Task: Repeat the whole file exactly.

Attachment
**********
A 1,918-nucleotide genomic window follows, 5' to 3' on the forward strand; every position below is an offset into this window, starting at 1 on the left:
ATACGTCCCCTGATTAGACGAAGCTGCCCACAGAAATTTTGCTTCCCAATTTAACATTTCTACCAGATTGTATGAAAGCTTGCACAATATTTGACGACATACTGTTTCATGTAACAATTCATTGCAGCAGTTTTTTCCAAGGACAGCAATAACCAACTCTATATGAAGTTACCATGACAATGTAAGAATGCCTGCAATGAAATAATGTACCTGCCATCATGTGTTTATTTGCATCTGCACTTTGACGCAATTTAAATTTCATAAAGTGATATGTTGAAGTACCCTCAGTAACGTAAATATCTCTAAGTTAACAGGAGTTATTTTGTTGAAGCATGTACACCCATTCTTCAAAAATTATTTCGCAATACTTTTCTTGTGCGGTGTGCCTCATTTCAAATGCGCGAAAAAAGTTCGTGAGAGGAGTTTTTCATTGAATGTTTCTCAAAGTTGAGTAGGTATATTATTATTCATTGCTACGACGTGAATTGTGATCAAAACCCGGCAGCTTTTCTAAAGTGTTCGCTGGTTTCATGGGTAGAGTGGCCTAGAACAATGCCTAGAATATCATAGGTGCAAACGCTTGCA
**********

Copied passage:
A 1,918-nucleotide genomic window follows, 5' to 3' on the forward strand; every position below is an offset into this window, starting at 1 on the left:
ATACGTCCCCTGATTAGACGAAGCTGCCCACAGAAATTTTGCTTCCCAATTTAACATTTCTACCAGATTGTATGAAAGCTTGCACAATATTTGACGACATACTGTTTCATGTAACAATTCATTGCAGCAGTTTTTTCCAAGGACAGCAATAACCAACTCTATATGAAGTTACCATGACAATGTAAGAATGCCTGCAATGAAATAATGTACCTGCCATCATGTGTTTATTTGCATCTGCACTTTGACGCAATTTAAATTTCATAAAGTGATATGTTGAAGTACCCTCAGTAACGTAAATATCTCTAAGTTAACAGGAGTTATTTTGTTGAAGCATGTACACCCATTCTTCAAAAATTATTTCGCAATACTTTTCTTGTGCGGTGTGCCTCATTTCAAATGCGCGAAAAAAGTTCGTGAGAGGAGTTTTTCATTGAATGTTTCTCAAAGTTGAGTAGGTATATTATTATTCATTGCTACGACGTGAATTGTGATCAAAACCCGGCAGCTTTTCTAAAGTGTTCGCTGGTTTCATGGGTAGAGTGGCCTAGAACAATGCCTAGAATATCATAGGTGCAAACGCTTGCA